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My friend Jon at work, after a week-long stint in New York City comes up to me on his first morning back, all excited about something. “DUDE. have you ever heard of a band called ‘Death’?” My reply was something like, “Um, yeah. Everyone has. You know. Death metal band from Florida.” It was quickly apparent that we were not talking about the same band. Not by a long shot. He tells me a brief story, and as he presses play on the cd, tells me, “This is from 1974.” What I heard next gave me chills, and just floored me. As the opening chords of “Keep on Knocking” began I was curious, tilting my head like a dog. Then the song kicked in, and WHOA. I was confused. “Who are these guys? Am I the last one to find out about them? WHY were these guys not huge?” A totally wonderful mix of Detroit rock and one of the earliest punk sounds ever recorded.

My jaw still hanging slack, he handed me the cds and said “Go. Listen, and enjoy.”

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 I did just that, and as I made my way through songs like “Rock-n-Roll Victim” and “Freakin Out,” I was in such a state of shock, I could barely function.

A revelation hit me….“THESE GUYS STARTED AMERICAN PUNK. AND MUCH THE WORLD DOESN’T KNOW WHO THEY ARE.” I listened to the 2 albums, 1975’s For The Whole World To See, and Spiritual•Mental•Physical, taken from demos that predates “For The…” I listened over and over, just in awe of what I was hearing. This was taking what MC5 and the Stooges had started, and making it their own. There was an article written by the New York Times called “This Band Was Punk Before Punk Was Punk.”

I feverishly started researching the band. I had to know their story.

Back in 1971, three brothers from Detroit- David, Bobby and Dannis Hackney – formed a funk/soul band called “Rock Fire Funk Express.” rockfirefunkexpress550 After a little bit of recording, the brothers saw The Who and Alice Cooper in concert, and everything changed.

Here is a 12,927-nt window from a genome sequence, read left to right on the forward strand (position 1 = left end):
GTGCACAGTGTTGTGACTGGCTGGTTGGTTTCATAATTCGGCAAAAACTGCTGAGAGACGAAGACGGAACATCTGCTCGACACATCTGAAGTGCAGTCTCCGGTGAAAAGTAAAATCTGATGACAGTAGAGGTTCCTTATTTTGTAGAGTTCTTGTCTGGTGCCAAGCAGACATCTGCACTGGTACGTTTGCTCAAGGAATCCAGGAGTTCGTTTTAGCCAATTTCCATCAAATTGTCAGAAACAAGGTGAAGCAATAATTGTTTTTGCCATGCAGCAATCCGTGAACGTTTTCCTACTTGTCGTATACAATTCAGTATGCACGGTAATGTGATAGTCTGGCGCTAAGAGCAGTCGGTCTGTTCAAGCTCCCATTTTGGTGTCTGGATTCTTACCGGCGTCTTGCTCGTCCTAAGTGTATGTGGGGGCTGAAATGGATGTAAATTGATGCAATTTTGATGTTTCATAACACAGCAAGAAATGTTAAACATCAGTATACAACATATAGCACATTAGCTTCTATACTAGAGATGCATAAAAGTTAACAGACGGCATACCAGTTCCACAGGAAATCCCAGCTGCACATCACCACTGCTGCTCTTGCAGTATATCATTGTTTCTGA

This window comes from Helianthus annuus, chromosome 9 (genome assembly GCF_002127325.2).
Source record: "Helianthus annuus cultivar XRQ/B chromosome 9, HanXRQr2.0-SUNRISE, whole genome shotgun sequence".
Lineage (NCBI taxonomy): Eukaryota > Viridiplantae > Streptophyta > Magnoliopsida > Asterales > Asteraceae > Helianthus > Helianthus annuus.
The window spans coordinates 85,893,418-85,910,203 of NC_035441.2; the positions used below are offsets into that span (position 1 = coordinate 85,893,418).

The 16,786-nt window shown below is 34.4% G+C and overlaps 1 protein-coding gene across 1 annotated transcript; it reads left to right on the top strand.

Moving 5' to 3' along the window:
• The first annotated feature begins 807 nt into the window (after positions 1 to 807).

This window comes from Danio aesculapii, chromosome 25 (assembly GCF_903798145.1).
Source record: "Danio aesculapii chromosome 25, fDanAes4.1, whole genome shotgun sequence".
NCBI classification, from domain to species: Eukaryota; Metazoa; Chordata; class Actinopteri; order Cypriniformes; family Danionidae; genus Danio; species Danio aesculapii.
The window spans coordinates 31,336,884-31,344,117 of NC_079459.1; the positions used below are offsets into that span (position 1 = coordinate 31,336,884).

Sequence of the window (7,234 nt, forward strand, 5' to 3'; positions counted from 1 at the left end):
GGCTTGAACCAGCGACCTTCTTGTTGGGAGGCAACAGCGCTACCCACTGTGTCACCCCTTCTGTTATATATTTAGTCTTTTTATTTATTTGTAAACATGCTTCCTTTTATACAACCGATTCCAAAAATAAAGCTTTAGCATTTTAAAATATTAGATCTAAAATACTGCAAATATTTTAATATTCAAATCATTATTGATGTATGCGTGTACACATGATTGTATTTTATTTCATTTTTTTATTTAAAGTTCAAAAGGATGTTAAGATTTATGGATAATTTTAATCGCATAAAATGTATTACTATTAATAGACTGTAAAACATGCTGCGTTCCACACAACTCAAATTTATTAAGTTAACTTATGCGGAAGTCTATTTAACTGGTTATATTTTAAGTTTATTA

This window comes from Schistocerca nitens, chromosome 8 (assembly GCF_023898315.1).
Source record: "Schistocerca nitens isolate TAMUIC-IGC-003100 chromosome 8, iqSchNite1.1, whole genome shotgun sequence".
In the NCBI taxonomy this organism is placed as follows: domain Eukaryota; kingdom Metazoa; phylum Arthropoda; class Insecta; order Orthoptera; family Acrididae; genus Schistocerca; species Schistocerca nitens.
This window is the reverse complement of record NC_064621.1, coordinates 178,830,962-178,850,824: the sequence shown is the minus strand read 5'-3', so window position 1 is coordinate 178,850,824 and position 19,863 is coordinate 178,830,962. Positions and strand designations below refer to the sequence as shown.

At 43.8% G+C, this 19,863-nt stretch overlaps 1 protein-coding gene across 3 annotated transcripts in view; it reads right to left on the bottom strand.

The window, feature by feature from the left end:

Death was born. David came up with the new name for the band, knowing it might be controversial. Said brother Bobby, “His concept was spinning death from the negative to the positive. It was a hard sell.” It would ultimately be their undoing, with the band refusing to change its’ name causing their best shot at a deal – Clive Davis and Arista Records – to walk away. On top of that, in the ’70s, black musicians were typical not playing rock, mu ch less this new breed of burgeoning punk. bands like the Stylistic, Earth, Wind and Fire were the predominant styles of black musicians. Yet, in true punk rock form, Death did not compromise their sound for anyone or any stereotype.

The band self-recorded a single, and unsuccessfully tried to get it out to the masses. The masters were stashed away in an attic, lying in wait to unleash upon the world. After Death not taking off, the brothers formed a rock gospel band, and David Hackney passed away in 2000. Bobby and Dannis, meanwhile, formed a reggae band called Lambsbread while they were living in Vermont.

What you have just read is an extremely abridged version of the story of the Hackney brothers and Death. There is much more to the story, and I strongly encourage you to watch the documentary “A Band Called Death: The Documentary.” death-movieIt is inspiring and emotional, with the attitude amongst the family being “family first,” and “back up your brother.” It takes you through their early years, the passing of their father, and the struggles to get off the ground while being held back by their name alone.

My favorite part of the movie is when you have met Bobby Hackney’s children. The Hackneys had never told their kids about Death – they had no idea it had existed. One of Bobby’s sons was at a party, and the 45 of “Politicians in My Eyes” was playing. You feel the exhilaration along with them, as the sons discover the music that is in their bloodline, and that exhilaration is very tangible and electric.